Step 1. Have you a local ISP? I'm given five free local accounts by mine, and my wife pays only $20 a month for our speedy 1 Mbit/second DSL. Apple, in my experience, listens to no one. Apple I still recommend for my family, though every time an 'upgrade' appears, unhappy surprises occur to someone. (There are many hardware, software, & settings variants among Apples. One never knows who will be surprised.) Step 2. Return to step 1. Strangely, I had been reading about mail on the (censored) Apple Discussions after Thanksgiving, when all mail from mac.com stopped reaching my family. No one on the Board had experienced this. When I went to .Mac (Cupertino's site), I found mac.com being changed to me.com -- and, though a developer (of free, scientific software) and security list recipient, I hadn't been told. The site now looked designed for 10.5 (hint). The site claimed my password failed, but logged me in anyway. (That's Apple!) The two weeks of mail was there, in the Inbox. Upon logging in to .Mac, it all poured into the Apple Mail on my desk: but all into the Junk folder! I noticed something different: the server had a Junk filter that could be turned on and off. (It clearly had one before, but we weren't given this strange option.) It was off by default. Ah! It always assumes mail from a new recipient Junk, and turning it on would teach it who was naughty & who was nice (synchronizing it with my address book and previous recipients). All would work well. Turning it on for the day blocked all my wife's incoming mail again, possibly because the IMAP account told it instead that her correspondents (now in my Junk folder, thank you) had become personae non grata, and held them there. Thank you, Apple. Though I logged back onto .Mac and turned off the server's Junk filter (whatever that means, for I haven't seen one spam letter in six years), and I assured my Junk settings were identical on server and agent (on my desk), it has a long memory: all mail is now sent to me as Junk, despite the senders' being in my Address Book and in my 'previous recipients'. Ch*$#&! When I have the time, I'll turn the server's 'Junk' switch back on, then mark my hordes of mail properly, manually sync the 'account settings', and see whether the server will learn to send it to me. I really doubt it. For this reason, my advice would be to go to step 1. Most respectfully, Rapakiwi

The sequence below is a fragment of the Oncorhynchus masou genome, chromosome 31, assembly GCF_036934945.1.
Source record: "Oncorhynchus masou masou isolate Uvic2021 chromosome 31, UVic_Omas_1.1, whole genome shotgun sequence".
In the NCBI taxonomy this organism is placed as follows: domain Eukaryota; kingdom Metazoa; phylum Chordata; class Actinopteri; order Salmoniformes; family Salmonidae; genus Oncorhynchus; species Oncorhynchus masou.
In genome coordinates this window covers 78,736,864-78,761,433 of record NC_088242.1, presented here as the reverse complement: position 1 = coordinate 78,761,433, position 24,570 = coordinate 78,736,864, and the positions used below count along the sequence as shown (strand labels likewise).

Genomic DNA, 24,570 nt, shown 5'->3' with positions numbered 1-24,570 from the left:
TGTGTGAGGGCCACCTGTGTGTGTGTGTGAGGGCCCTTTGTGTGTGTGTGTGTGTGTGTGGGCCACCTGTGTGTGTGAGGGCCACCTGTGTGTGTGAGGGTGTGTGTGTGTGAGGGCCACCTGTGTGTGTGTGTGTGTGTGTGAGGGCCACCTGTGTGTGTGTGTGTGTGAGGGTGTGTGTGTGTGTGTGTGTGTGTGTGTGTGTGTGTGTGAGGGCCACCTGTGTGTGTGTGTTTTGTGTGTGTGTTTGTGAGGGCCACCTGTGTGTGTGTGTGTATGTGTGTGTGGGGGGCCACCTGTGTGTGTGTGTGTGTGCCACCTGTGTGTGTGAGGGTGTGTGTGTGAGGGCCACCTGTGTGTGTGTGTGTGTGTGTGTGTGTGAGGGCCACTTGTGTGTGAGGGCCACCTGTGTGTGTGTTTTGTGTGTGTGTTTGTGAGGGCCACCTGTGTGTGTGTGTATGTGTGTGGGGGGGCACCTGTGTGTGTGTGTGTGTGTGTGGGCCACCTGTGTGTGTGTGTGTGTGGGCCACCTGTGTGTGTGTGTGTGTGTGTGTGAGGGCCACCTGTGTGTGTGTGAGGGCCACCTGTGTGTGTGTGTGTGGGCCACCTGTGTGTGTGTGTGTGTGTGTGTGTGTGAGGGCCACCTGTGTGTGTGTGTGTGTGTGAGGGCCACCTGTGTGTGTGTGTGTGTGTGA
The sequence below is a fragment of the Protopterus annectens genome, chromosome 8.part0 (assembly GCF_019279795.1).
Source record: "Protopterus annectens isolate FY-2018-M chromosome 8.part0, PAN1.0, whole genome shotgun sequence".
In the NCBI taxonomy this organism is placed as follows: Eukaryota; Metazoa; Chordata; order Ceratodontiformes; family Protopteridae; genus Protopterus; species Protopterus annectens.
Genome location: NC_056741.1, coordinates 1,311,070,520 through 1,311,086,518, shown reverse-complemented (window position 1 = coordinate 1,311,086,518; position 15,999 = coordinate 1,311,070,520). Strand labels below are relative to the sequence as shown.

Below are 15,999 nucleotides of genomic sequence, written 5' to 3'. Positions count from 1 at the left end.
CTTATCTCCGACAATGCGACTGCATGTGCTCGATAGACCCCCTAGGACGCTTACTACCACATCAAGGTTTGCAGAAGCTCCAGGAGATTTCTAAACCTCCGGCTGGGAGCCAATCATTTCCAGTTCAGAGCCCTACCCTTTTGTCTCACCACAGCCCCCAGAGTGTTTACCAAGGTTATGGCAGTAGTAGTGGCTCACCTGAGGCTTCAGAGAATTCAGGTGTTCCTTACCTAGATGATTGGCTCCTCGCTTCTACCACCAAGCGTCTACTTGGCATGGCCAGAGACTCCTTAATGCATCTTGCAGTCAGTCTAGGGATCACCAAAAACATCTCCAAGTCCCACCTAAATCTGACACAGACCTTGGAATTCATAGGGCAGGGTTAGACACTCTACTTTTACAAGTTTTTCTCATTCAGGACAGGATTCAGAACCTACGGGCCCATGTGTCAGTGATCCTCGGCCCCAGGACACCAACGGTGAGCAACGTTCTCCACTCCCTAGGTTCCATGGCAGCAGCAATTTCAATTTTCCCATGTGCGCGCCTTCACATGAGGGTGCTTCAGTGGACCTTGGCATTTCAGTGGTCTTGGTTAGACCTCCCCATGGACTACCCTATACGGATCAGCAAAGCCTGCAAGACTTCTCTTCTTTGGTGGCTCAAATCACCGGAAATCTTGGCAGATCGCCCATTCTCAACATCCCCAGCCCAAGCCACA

4. Indeed, all good things come to an end, such as 'finger', then 'return receipts'. Because this thread began with a discussion of fast switching of ip addresses on one name server, then the fast switching of name servers themselves, I draw your attention to this proposed software change to, or 're-design' of legitimate name servers to ameliorate some of the 'fastflux' spam problem. http://tools.ietf.org/html/draft-bambenek-doubleflux-01 Note that it is already a violation of ICANN contract for a safe little site name, such as canadianpharmacy.cn, to be sold a different ip address if it is guilty of fraud. (Of course, what 'guilty of fraud' means, only ICANN knows.) :-) Rapakiwi